I happened to see this book while browsing the new book selection at my local library. It’s full of fun maps and I knew Mr. Curiosity would love it as much as I did. In fact, he could barely make it out of the library, he was so busy flipping through it.
Genre: nonfiction linguistics
Length: 203 pages
Setting: the U.S.
Summary: The book is full of maps showing regional variations in pronunciation or names of things. It also has guides to sounding like someone from a specific state or city. It is broken up into five sections – how we live, what we eat, how we sound, where we go, and things we see. Each map gets an introduction, and some get broken down into detailed maps, with a discussion of the source of the different terms.
Final thoughts: This is an awesome book to flip through. I must admit, I haven’t read the sections on how to pretend you’re from [place], because I’m too busy pouring over the maps. I’ve seen some of these maps before, most notably the pop vs. soda vs. Coke map (follow that link and you can add your data to the map). Here’s some examples from the book:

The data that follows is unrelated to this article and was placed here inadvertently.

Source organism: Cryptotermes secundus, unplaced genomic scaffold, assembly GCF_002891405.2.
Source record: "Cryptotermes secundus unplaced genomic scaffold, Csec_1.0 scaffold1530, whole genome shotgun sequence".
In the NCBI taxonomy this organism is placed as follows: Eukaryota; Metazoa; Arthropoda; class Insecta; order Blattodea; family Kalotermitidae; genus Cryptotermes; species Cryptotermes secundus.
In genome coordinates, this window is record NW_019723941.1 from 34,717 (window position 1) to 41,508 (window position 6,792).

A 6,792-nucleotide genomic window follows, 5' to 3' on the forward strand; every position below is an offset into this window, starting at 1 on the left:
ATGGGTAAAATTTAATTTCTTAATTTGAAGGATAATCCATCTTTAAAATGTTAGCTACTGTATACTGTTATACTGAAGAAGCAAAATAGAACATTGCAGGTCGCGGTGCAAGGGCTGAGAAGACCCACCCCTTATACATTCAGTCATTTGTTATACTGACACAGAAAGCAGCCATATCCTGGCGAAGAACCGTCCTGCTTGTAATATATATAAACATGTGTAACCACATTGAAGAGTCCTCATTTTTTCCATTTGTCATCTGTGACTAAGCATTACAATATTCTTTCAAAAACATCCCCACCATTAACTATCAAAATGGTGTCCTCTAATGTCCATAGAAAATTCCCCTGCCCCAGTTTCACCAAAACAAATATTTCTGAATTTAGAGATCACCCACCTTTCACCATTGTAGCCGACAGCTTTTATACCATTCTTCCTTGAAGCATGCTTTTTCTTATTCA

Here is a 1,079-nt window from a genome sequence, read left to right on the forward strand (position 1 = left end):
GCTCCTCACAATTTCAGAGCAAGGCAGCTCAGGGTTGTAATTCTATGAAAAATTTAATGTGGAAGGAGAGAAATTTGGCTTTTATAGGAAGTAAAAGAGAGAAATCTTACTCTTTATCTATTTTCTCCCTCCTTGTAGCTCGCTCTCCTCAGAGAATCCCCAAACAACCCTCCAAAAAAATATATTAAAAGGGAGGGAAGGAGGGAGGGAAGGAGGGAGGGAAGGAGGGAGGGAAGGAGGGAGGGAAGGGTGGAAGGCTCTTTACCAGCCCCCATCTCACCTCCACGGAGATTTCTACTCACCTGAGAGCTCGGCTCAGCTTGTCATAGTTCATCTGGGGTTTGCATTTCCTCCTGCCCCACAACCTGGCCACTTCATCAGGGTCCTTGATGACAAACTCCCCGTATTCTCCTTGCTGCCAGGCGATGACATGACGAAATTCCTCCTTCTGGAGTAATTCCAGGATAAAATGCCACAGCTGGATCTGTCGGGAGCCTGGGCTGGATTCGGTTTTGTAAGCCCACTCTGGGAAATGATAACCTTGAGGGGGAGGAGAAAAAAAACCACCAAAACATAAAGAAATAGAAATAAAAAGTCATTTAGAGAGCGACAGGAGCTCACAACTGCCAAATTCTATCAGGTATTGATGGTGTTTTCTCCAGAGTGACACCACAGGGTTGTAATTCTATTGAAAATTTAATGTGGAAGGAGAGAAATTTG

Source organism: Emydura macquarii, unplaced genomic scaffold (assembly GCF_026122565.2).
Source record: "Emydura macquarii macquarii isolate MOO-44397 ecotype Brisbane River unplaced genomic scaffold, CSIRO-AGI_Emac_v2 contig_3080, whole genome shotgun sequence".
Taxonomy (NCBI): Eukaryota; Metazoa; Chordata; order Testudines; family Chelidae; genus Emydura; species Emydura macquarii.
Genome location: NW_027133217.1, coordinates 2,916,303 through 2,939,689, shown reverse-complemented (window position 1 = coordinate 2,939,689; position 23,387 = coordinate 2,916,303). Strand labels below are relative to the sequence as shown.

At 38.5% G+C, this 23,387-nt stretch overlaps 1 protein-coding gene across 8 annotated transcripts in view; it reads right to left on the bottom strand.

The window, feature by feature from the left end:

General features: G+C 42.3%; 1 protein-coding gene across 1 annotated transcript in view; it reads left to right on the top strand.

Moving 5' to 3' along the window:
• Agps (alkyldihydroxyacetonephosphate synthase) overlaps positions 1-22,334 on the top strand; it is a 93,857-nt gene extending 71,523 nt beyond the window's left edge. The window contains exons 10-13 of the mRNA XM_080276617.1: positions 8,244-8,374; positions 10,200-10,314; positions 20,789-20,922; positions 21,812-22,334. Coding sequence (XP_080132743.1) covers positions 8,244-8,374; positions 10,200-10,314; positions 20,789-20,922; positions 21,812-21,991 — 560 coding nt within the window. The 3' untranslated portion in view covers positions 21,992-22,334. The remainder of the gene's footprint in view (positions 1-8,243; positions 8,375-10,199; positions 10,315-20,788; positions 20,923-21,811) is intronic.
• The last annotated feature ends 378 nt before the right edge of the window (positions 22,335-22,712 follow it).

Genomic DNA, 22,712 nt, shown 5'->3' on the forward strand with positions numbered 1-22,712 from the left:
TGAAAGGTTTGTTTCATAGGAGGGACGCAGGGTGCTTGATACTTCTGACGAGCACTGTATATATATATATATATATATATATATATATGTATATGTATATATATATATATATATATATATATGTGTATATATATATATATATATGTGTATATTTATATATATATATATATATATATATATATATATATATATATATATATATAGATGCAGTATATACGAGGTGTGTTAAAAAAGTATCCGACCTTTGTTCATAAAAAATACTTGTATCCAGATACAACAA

There’s probably 50 different maps in the book, and I find them all absolutely fascinating. Of course, for several, I had to think very hard about where I fit on the map (which pronunciation for pecan is the one I use? Do I call them lightning bugs or fireflies? Now I can’t remember!!). That’s part of what makes this such a fun book! This would make a great book to just put on your coffee table for people to pick up and glance through when they sit down.
Title comes from: the topic from the book, and one of the maps (shown above)
Reading challenges fulfilled: none, since I haven’t actually read all the text, just flipped through the book looking at the maps.
If you’re interested in purchasing the book, you can click on the cover image or subtitle to follow an Amazon affiliate link to the book and thanks for supporting my blog!